noun an·i·mos·i·ty \ ˌa-nə-ˈmä-sə-tē \
|Updated on: 7 Jul 2018

Definition of animosity

plural animosities
: a strong feeling of dislike or hatred : ill will or resentment tending toward active hostility : an antagonistic attitude

Examples of animosity in a Sentence

  1. Few rivalries can match that of the Cards and Cubs in terms of history, color and animosity. Things are tense in an off year, but in 2003 the teams are at the top of the National League Central division (along with the Houston Astros), separated by a half-game. —John GrishamNew York Times Book Review1 May 2005
  2. As I get older, I have noticed the troubles many of my friends have with their fathers: the animosities and disappointments, held so long in the arrears of late adolescence, suddenly coming up due on both ends. But my father and I, if anything, have gotten closer, even as I understand him less and less. —Tom BissellHarper'sDecember 2004
  3. What I did not anticipate, however, was the depth of animosity that had been simmering among the teachers beneath the pleasantries that characterized our public, formal encounters. I discovered that my enthusiastic advocacy for whole language was received by traditional teachers as demeaning, insulting attacks. —Elaine GaranLanguage ArtsSeptember 1998
  4. We put aside our personal animosities so that we could work together.

  5. his open animosity towards us made our meeting very uncomfortable

Recent Examples of animosity from the Web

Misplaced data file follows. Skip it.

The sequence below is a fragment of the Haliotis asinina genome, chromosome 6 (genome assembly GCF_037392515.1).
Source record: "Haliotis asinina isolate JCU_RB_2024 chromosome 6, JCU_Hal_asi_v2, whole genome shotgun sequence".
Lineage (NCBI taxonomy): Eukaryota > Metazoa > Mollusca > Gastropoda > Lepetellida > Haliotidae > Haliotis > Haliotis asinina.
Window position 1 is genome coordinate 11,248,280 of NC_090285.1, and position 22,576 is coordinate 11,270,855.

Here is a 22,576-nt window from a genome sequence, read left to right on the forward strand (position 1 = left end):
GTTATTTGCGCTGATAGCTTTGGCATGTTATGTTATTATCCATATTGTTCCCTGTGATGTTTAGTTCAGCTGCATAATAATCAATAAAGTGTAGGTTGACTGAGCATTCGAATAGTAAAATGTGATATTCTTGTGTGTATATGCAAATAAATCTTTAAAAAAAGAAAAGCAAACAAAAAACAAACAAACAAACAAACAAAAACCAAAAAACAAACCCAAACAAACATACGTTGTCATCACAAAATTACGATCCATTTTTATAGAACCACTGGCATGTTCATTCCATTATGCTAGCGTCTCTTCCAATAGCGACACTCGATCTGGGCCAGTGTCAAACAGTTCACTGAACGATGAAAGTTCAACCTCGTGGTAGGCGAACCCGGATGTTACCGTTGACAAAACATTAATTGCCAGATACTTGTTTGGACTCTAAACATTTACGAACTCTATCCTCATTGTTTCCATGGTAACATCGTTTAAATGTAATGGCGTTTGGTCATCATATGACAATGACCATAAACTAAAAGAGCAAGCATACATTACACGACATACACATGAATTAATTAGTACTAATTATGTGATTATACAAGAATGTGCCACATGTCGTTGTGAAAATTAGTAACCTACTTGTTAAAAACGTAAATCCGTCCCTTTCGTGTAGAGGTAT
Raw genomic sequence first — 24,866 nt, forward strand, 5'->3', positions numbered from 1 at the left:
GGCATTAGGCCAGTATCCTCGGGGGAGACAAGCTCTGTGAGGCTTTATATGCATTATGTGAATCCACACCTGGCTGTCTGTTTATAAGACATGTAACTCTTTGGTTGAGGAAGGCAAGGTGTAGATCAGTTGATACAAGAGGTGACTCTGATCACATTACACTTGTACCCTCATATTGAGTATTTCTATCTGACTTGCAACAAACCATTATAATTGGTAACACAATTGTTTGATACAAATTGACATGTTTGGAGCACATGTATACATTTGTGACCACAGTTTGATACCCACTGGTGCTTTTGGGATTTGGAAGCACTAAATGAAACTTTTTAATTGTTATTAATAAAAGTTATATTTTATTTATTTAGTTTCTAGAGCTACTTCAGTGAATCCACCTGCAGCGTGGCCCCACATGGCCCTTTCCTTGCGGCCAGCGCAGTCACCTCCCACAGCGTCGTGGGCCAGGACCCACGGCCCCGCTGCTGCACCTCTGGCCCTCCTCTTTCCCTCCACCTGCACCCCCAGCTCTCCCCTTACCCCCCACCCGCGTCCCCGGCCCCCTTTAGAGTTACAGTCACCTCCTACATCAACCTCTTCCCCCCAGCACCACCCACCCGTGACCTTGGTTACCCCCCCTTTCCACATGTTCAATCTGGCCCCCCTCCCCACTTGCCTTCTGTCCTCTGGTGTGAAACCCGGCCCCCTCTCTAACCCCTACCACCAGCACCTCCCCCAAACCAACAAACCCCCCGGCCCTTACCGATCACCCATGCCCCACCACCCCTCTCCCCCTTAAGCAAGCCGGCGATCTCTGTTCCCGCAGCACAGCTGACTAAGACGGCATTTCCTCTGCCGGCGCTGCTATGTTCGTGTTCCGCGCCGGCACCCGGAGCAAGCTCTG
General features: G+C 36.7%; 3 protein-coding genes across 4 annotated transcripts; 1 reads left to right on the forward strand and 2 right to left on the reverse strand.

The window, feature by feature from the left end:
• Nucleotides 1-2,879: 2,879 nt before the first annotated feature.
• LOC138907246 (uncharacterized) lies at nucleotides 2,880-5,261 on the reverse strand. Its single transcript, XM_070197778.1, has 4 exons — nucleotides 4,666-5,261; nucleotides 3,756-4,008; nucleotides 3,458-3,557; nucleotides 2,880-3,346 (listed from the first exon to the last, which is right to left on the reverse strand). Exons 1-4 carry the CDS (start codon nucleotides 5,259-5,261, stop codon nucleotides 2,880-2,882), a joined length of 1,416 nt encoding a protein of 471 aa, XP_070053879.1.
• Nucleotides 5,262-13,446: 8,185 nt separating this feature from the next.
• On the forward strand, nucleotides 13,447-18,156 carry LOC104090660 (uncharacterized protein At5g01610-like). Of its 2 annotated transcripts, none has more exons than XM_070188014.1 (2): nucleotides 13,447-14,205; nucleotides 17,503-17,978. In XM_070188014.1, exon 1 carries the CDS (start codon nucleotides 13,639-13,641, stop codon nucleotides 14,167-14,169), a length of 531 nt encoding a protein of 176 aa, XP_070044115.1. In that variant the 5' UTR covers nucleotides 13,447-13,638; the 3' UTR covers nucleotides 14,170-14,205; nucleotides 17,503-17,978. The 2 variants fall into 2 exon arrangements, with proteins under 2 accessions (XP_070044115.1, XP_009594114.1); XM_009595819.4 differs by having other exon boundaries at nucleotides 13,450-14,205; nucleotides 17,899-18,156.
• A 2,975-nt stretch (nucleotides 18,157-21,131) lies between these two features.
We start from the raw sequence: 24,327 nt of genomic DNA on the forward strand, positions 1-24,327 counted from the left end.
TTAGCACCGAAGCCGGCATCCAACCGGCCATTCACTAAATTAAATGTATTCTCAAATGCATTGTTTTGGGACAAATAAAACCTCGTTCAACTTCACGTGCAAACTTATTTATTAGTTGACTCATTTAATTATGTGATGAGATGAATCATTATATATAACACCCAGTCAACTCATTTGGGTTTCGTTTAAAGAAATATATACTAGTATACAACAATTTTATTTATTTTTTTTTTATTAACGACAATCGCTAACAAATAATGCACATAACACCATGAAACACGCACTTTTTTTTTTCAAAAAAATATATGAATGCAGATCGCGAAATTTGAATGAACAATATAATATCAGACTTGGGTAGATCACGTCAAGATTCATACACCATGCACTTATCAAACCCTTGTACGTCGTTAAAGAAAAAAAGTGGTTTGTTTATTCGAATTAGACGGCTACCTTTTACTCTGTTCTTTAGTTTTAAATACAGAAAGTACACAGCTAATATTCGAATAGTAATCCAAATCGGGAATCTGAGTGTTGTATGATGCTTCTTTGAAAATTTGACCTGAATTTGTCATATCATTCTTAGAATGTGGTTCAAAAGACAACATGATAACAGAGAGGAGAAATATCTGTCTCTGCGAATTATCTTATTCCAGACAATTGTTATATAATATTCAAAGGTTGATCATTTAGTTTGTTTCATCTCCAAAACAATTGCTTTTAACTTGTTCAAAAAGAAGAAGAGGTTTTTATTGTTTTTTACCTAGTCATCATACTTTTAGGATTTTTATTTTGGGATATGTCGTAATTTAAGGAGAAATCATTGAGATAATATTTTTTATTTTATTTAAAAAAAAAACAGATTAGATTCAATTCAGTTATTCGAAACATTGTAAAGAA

These example sentences are selected automatically from various online news sources to reflect current usage of the word 'animosity.' Views expressed in the examples do not represent the opinion of Merriam-Webster or its editors. Send us feedback.

Where Does the Word animosity Come From?

The important Latin word animus (very closely related to anima) could mean a great many things having to do with the soul and the emotions, one of them being "anger". As an English word, animus has generally meant "ill will", so it isn't mysterious that animosity means basically the same thing. Animosity can exist between two people, two groups or organizations, or two countries, and can sometimes lie hidden for years before reappearing. The deep animosities that exist between certain ethnic and religious groups sometimes seem as if they will last forever.

Origin and Etymology of animosity

Middle English animosite, from Middle French or Late Latin; Middle French animosité, from Late Latin animositat-, animositas, from Latin animosus spirited, from animus — see animus

Synonym Discussion of animosity

enmity, hostility, antipathy, antagonism, animosity, rancor, animus mean deep-seated dislike or ill will. enmity suggests positive hatred which may be open or concealed.
    • an unspoken enmity
hostility suggests an enmity showing itself in attacks or aggression.
    • hostility between the two nations
antipathy and antagonism imply a natural or logical basis for one's hatred or dislike, antipathy suggesting repugnance, a desire to avoid or reject, and antagonism suggesting a clash of temperaments leading readily to hostility.
    • a natural antipathy for self-seekers
    • antagonism between the brothers
animosity suggests intense ill will and vindictiveness that threaten to kindle hostility.
    • animosity that led to revenge
rancor is especially applied to bitter brooding over a wrong.
    • rancor filled every line of his letters
animus adds to animosity the implication of strong prejudice.
    • objections devoid of personal animus

ANIMOSITY Defined for Kids


noun an·i·mos·i·ty \ ˌa-nə-ˈmä-sə-tē \

Definition of animosity for Students

plural animosities

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